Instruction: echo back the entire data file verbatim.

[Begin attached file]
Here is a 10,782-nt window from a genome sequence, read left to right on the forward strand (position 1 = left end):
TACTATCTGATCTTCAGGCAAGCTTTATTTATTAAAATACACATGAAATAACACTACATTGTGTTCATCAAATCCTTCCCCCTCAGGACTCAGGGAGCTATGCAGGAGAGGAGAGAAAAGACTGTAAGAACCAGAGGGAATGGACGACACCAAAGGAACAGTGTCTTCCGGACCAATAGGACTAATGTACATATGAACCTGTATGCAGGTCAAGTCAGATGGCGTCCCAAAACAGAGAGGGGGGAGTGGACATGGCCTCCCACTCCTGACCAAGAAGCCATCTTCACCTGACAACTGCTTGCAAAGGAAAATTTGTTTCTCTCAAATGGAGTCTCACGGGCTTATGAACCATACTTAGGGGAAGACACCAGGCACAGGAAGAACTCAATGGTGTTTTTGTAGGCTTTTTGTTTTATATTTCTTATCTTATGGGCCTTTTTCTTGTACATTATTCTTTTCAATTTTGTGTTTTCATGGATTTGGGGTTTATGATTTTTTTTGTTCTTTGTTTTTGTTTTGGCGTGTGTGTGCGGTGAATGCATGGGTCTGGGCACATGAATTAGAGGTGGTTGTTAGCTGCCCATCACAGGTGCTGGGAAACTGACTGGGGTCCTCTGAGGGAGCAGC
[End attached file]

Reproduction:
Here is a 10,782-nt window from a genome sequence, read left to right on the forward strand (position 1 = left end):
TACTATCTGATCTTCAGGCAAGCTTTATTTATTAAAATACACATGAAATAACACTACATTGTGTTCATCAAATCCTTCCCCCTCAGGACTCAGGGAGCTATGCAGGAGAGGAGAGAAAAGACTGTAAGAACCAGAGGGAATGGACGACACCAAAGGAACAGTGTCTTCCGGACCAATAGGACTAATGTACATATGAACCTGTATGCAGGTCAAGTCAGATGGCGTCCCAAAACAGAGAGGGGGGAGTGGACATGGCCTCCCACTCCTGACCAAGAAGCCATCTTCACCTGACAACTGCTTGCAAAGGAAAATTTGTTTCTCTCAAATGGAGTCTCACGGGCTTATGAACCATACTTAGGGGAAGACACCAGGCACAGGAAGAACTCAATGGTGTTTTTGTAGGCTTTTTGTTTTATATTTCTTATCTTATGGGCCTTTTTCTTGTACATTATTCTTTTCAATTTTGTGTTTTCATGGATTTGGGGTTTATGATTTTTTTTGTTCTTTGTTTTTGTTTTGGCGTGTGTGTGCGGTGAATGCATGGGTCTGGGCACATGAATTAGAGGTGGTTGTTAGCTGCCCATCACAGGTGCTGGGAAACTGACTGGGGTCCTCTGAGGGAGCAGC